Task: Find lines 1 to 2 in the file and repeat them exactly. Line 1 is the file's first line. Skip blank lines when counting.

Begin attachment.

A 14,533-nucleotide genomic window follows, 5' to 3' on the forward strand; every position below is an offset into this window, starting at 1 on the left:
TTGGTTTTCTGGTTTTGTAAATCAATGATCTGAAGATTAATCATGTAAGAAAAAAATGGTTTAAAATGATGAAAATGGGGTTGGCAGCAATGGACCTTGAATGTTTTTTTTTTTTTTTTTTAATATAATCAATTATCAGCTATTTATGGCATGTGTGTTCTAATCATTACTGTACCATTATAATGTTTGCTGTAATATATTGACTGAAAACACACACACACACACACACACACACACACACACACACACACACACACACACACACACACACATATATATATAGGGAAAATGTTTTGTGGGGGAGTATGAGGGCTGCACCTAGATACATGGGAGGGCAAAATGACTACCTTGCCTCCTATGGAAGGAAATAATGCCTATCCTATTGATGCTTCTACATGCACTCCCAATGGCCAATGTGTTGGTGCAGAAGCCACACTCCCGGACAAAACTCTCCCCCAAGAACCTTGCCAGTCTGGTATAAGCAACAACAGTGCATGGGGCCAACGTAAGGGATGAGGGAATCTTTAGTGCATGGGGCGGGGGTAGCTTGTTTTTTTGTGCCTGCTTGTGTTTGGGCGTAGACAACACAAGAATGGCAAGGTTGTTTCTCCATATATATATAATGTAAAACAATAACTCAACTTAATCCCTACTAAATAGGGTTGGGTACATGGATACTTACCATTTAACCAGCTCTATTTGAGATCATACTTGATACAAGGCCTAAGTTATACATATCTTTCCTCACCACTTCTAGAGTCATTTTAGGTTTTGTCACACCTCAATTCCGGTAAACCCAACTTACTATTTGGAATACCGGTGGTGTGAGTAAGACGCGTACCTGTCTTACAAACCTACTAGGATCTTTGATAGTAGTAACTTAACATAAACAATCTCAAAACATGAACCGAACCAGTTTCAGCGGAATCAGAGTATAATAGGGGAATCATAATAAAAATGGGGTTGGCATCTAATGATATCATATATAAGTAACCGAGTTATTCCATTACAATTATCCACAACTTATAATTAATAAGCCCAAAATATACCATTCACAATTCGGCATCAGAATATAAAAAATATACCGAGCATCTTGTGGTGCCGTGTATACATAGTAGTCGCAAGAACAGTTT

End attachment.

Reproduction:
A 14,533-nucleotide genomic window follows, 5' to 3' on the forward strand; every position below is an offset into this window, starting at 1 on the left:
TTGGTTTTCTGGTTTTGTAAATCAATGATCTGAAGATTAATCATGTAAGAAAAAAATGGTTTAAAATGATGAAAATGGGGTTGGCAGCAATGGACCTTGAATGTTTTTTTTTTTTTTTTTTAATATAATCAATTATCAGCTATTTATGGCATGTGTGTTCTAATCATTACTGTACCATTATAATGTTTGCTGTAATATATTGACTGAAAACACACACACACACACACACACACACACACACACACACACACACACACACACACACACACACATATATATATAGGGAAAATGTTTTGTGGGGGAGTATGAGGGCTGCACCTAGATACATGGGAGGGCAAAATGACTACCTTGCCTCCTATGGAAGGAAATAATGCCTATCCTATTGATGCTTCTACATGCACTCCCAATGGCCAATGTGTTGGTGCAGAAGCCACACTCCCGGACAAAACTCTCCCCCAAGAACCTTGCCAGTCTGGTATAAGCAACAACAGTGCATGGGGCCAACGTAAGGGATGAGGGAATCTTTAGTGCATGGGGCGGGGGTAGCTTGTTTTTTTGTGCCTGCTTGTGTTTGGGCGTAGACAACACAAGAATGGCAAGGTTGTTTCTCCATATATATATAATGTAAAACAATAACTCAACTTAATCCCTACTAAATAGGGTTGGGTACATGGATACTTACCATTTAACCAGCTCTATTTGAGATCATACTTGATACAAGGCCTAAGTTATACATATCTTTCCTCACCACTTCTAGAGTCATTTTAGGTTTTGTCACACCTCAATTCCGGTAAACCCAACTTACTATTTGGAATACCGGTGGTGTGAGTAAGACGCGTACCTGTCTTACAAACCTACTAGGATCTTTGATAGTAGTAACTTAACATAAACAATCTCAAAACATGAACCGAACCAGTTTCAGCGGAATCAGAGTATAATAGGGGAATCATAATAAAAATGGGGTTGGCATCTAATGATATCATATATAAGTAACCGAGTTATTCCATTACAATTATCCACAACTTATAATTAATAAGCCCAAAATATACCATTCACAATTCGGCATCAGAATATAAAAAATATACCGAGCATCTTGTGGTGCCGTGTATACATAGTAGTCGCAAGAACAGTTT